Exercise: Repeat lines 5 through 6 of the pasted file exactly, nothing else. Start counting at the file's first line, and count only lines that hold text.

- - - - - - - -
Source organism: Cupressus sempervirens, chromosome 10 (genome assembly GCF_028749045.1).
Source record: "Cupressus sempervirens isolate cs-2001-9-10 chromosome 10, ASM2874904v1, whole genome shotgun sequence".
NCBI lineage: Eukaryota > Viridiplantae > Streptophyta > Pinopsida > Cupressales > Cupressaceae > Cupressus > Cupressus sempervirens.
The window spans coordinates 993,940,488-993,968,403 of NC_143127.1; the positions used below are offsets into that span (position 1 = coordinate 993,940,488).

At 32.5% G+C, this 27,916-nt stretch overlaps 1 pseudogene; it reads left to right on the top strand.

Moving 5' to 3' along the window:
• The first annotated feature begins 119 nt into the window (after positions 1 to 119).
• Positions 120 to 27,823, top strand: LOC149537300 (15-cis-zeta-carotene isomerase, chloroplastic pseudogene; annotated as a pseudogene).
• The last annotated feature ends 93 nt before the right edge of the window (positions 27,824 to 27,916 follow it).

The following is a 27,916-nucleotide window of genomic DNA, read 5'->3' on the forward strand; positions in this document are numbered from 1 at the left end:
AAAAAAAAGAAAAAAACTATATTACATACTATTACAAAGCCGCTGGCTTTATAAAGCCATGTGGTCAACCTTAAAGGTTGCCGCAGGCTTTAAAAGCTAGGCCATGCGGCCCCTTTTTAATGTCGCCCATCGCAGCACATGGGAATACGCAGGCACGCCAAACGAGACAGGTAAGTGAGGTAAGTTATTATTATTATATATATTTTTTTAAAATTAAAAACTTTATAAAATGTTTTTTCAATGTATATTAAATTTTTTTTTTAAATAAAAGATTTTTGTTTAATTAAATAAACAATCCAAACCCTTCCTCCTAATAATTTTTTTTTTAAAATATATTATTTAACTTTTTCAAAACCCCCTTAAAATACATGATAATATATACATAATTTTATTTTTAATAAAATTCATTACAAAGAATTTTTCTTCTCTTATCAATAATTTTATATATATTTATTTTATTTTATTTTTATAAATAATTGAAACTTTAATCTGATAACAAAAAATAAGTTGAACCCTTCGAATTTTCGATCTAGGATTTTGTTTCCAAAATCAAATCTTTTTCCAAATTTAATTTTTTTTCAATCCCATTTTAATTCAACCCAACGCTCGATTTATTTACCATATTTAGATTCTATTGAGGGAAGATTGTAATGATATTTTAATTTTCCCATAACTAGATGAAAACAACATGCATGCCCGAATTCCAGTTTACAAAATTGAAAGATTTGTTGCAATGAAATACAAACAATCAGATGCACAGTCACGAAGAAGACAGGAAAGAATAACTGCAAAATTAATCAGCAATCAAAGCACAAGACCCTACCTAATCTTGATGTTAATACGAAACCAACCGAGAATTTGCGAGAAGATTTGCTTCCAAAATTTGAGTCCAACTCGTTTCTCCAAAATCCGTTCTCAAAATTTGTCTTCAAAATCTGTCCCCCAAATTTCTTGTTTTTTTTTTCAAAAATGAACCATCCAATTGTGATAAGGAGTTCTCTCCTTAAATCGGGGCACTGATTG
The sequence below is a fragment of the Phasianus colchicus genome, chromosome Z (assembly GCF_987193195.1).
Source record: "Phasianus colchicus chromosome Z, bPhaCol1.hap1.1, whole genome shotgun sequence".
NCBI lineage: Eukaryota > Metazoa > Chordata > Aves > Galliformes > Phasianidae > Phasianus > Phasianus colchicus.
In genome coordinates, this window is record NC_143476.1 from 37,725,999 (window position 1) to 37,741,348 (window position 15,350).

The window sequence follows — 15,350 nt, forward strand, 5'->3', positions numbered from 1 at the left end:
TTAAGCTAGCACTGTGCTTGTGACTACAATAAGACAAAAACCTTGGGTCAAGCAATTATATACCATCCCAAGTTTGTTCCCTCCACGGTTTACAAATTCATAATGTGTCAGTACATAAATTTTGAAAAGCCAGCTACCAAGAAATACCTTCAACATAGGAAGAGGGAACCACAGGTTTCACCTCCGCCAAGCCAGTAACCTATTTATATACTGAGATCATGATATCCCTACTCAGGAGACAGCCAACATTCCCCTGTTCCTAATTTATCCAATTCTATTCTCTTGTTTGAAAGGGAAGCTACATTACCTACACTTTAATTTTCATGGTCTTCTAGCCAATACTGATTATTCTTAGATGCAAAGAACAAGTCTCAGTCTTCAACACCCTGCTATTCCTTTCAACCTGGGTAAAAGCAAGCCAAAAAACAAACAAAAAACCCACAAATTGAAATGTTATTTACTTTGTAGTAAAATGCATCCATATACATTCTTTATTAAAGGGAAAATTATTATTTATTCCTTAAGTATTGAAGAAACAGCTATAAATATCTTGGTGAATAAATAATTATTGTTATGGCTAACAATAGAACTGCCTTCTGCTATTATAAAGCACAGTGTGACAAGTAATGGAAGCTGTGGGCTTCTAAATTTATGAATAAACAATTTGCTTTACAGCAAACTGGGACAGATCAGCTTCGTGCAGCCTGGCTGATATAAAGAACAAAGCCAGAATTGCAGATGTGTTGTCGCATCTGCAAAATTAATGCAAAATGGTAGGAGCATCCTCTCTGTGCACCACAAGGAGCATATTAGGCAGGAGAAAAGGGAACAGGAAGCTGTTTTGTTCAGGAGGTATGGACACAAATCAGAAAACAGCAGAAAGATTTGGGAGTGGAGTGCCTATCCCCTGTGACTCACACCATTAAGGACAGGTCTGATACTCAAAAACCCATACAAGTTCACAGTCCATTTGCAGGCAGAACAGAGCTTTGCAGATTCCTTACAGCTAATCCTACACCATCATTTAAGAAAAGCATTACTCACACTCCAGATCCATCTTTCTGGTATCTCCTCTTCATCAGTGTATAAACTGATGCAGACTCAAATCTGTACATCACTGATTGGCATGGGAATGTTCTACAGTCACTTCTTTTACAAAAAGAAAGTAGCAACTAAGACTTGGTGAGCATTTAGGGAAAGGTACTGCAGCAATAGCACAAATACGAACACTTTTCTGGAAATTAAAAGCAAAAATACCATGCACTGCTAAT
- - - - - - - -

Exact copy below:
At 32.5% G+C, this 27,916-nt stretch overlaps 1 pseudogene; it reads left to right on the top strand.

Moving 5' to 3' along the window: